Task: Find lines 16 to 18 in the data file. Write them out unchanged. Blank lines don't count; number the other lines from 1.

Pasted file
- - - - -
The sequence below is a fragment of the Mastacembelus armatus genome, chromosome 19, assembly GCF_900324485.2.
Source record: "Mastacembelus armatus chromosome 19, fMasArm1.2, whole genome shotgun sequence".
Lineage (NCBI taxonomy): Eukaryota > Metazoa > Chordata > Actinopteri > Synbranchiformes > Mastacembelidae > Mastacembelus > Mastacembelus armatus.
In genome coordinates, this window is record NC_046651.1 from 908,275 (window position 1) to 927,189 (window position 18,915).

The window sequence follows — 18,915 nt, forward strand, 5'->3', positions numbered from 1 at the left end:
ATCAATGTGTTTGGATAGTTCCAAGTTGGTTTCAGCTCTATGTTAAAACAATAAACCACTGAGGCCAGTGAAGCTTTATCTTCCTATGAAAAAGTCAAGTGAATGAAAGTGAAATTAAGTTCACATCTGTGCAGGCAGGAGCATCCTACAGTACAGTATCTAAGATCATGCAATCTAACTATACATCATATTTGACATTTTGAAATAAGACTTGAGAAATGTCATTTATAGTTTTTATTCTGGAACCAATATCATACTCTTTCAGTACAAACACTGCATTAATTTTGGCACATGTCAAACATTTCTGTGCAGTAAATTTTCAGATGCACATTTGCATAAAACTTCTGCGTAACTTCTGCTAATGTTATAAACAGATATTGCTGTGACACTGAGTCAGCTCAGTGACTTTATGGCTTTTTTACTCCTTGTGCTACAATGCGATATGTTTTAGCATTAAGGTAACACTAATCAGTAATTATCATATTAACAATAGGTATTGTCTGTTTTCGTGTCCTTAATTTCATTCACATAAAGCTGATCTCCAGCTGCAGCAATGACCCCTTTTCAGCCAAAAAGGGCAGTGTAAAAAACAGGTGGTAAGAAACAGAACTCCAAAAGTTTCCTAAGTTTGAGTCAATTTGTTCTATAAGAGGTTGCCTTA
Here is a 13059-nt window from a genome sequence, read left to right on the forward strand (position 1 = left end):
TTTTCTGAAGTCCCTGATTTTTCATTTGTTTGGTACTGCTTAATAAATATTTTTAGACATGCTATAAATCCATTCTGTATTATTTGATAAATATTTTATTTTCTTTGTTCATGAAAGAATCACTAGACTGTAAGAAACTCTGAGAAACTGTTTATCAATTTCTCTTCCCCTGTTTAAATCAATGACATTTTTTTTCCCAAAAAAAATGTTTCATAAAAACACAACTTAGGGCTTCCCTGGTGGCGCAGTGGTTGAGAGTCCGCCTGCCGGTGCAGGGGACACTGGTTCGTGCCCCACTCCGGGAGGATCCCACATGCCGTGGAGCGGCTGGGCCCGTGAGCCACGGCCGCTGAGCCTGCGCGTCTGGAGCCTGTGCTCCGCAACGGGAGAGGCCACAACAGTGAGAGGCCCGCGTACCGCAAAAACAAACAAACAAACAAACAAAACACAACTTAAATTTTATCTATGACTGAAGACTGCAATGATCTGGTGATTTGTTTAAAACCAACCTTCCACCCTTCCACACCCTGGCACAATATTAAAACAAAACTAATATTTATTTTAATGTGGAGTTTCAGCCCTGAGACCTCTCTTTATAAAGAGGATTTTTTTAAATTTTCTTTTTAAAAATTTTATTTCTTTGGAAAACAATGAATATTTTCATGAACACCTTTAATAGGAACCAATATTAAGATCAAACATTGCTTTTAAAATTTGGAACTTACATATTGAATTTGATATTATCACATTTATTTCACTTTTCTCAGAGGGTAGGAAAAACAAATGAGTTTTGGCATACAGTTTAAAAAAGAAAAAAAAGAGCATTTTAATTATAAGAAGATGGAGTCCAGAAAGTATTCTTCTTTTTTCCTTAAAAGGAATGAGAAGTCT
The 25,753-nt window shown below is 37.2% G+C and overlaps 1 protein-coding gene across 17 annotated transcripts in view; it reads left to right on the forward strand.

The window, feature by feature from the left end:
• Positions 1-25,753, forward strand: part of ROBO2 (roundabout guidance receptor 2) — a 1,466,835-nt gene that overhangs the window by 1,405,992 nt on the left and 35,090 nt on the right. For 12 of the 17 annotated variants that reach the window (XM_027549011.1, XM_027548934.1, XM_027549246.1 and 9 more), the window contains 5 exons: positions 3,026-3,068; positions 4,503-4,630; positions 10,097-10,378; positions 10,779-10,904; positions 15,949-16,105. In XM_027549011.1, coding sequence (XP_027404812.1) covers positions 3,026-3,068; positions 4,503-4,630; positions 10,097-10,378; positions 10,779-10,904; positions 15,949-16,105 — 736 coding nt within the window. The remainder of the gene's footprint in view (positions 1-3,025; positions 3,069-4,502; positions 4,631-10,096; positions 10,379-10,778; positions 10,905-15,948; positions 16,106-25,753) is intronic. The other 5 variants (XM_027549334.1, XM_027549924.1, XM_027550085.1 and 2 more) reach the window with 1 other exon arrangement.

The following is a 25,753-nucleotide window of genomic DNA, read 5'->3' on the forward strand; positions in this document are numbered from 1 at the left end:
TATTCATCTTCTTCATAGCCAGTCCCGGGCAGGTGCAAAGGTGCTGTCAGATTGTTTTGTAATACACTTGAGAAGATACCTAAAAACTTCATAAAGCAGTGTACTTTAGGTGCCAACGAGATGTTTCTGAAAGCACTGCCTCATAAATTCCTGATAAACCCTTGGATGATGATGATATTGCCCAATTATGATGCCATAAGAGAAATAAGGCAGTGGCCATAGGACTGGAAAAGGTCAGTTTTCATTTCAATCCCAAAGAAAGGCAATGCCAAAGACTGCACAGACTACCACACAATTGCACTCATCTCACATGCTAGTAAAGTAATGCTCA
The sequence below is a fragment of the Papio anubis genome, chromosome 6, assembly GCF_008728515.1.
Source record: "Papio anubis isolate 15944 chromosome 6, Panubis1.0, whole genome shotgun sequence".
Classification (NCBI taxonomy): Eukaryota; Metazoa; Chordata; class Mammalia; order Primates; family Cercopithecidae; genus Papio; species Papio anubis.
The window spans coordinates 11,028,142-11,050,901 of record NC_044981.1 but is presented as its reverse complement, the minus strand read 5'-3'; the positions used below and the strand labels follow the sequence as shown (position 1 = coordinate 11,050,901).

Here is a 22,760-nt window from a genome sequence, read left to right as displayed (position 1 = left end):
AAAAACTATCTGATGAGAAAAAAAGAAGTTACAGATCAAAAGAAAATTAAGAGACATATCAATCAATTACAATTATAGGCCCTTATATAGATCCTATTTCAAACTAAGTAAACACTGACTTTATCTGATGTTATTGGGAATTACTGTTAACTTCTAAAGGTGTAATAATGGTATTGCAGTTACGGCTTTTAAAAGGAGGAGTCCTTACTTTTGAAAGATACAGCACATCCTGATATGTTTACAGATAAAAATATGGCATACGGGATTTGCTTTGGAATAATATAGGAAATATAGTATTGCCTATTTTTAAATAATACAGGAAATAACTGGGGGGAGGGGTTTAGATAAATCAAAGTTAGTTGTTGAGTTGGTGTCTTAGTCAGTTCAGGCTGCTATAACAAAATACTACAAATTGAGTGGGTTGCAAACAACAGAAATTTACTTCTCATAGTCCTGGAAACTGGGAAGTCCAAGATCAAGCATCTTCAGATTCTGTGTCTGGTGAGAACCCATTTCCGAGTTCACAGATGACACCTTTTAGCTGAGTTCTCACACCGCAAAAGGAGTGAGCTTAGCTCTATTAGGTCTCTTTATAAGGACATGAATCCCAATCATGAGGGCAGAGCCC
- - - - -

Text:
Classification (NCBI taxonomy): Eukaryota; Metazoa; Chordata; class Mammalia; order Primates; family Cercopithecidae; genus Papio; species Papio anubis.
The window spans coordinates 11,028,142-11,050,901 of record NC_044981.1 but is presented as its reverse complement, the minus strand read 5'-3'; the positions used below and the strand labels follow the sequence as shown (position 1 = coordinate 11,050,901).

Here is a 22,760-nt window from a genome sequence, read left to right as displayed (position 1 = left end):